• One of the salespeople said, in response to a question you asked about businesspeople coming in to the shop to buy computers, ‘Yeah, we usually charge those people a bit more than when families buy computers. We don’t give them the same good deal we give families because businesspeople can afford it.’

A visit to the counseling centers uncovered the following:

      • When inquiring about the way data on people seeking counseling services was kept, you noted that there was no password login on the computer or on the client database. The receptionist at Spring Hill was able to show you the name, address, phone number, and counselor notes on all the clients that had visited in the past week.
      • The Spring Hill receptionist also explained that sometimes the counselors were too busy to see people and that she would have a chat with the client in the waiting room. She said, ‘I have learned a lot from hearing the counselors chat in the tearoom and I have a pretty good idea of how to handle people with social and family needs.’
      • You asked the receptionist at Spring Hill about the how the banking of the donations is done and she explained that she gets the same people who collect the money to prepare the bank deposits and take it to the bank. ‘I just don’t have the time … and besides, I can’t leave here,’ she said.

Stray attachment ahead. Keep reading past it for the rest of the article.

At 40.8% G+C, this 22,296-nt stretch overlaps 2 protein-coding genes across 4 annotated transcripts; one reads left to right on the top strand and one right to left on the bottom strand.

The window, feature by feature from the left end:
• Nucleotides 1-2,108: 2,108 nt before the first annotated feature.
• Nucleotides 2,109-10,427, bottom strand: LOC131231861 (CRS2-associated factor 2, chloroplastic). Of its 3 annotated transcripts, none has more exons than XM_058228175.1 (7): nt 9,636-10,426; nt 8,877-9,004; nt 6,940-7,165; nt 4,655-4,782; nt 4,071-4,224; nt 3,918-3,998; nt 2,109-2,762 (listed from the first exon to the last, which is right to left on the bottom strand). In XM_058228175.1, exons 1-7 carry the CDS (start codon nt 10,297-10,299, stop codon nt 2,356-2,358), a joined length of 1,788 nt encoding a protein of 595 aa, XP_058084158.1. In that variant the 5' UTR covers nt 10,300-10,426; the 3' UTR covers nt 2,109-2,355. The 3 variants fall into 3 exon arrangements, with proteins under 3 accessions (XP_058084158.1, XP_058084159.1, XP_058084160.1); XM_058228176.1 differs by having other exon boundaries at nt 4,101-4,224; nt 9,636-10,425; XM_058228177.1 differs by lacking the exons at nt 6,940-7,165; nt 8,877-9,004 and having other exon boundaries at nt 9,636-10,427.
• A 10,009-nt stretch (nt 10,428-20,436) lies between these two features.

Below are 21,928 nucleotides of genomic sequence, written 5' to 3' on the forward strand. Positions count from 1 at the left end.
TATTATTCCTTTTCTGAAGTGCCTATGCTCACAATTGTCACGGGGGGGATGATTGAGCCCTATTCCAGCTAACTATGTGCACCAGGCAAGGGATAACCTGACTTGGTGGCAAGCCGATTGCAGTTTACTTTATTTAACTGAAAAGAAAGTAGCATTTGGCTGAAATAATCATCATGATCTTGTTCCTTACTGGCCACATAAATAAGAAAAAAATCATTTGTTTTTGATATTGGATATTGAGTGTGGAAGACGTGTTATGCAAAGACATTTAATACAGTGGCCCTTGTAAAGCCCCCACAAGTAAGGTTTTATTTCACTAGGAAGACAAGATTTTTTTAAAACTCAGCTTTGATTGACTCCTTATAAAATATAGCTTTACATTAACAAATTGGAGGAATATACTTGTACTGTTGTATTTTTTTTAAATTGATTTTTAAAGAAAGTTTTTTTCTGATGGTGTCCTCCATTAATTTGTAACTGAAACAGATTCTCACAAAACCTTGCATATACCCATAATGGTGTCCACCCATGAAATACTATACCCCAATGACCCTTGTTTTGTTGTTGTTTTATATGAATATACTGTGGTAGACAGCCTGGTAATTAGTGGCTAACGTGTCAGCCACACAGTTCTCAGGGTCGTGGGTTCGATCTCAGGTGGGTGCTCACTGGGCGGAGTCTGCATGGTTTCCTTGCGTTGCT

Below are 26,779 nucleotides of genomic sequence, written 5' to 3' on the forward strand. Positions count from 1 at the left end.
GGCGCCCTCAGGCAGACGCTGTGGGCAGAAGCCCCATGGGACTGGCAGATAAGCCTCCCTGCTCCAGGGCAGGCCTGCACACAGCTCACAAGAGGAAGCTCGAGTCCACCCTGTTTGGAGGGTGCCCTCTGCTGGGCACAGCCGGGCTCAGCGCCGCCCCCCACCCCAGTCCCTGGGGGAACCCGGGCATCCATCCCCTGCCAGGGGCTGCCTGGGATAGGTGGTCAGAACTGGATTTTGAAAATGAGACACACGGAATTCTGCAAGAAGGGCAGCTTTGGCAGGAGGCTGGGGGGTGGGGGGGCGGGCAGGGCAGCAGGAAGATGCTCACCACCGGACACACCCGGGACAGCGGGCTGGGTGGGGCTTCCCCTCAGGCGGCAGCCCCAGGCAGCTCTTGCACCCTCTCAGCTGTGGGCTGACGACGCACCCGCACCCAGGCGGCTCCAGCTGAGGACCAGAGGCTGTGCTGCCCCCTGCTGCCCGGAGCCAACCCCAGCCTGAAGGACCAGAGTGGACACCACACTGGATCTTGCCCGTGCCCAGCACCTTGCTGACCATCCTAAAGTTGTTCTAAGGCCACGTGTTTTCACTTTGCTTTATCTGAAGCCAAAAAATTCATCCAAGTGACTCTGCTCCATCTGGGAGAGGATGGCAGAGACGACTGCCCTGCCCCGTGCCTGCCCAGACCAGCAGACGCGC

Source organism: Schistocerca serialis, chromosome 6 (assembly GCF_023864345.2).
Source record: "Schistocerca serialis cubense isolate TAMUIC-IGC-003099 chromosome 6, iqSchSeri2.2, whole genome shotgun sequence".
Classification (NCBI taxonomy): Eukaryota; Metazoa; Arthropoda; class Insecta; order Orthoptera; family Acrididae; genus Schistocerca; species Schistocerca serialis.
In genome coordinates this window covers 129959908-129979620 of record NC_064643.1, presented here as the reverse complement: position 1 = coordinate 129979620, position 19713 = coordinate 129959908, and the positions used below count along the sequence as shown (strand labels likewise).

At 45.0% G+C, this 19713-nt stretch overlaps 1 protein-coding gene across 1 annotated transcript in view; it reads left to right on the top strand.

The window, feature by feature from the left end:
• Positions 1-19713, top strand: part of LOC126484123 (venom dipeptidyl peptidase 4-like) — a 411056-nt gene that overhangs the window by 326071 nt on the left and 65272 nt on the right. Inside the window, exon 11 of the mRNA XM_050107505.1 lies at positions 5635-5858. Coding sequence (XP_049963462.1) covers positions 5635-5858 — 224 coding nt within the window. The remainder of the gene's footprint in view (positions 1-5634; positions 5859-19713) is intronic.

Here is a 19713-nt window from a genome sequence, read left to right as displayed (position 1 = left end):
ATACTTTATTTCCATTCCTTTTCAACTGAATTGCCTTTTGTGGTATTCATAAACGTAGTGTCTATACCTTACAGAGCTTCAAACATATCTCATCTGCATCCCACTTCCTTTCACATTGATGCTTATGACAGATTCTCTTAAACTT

• When talking with one of the counselors, you note that they say, ‘We don’t really have a limit to lending to in relation to rent loans for clients. We all just use our best judgment.’
      • In asking about the records relating to the rent loan scheme, the counselor showed you the form they complete. ‘I just look up the number on the last loan I gave and add a number to it to get the new number. I enter this number at the top of the form here.’
      • The managers reported that there was no real forward planning budget. ‘We just ring in and get approval for any expenditure we want to do,’ was the Woolloongabba center manager’s response.
      • In commenting on the number of printers in the Spring Hill center, the manager said, ‘We do twice the amount of paperwork here as the Woolloongabba center so I got them to send over two of their printers.’ You also note that there is no asset identification code on the printers.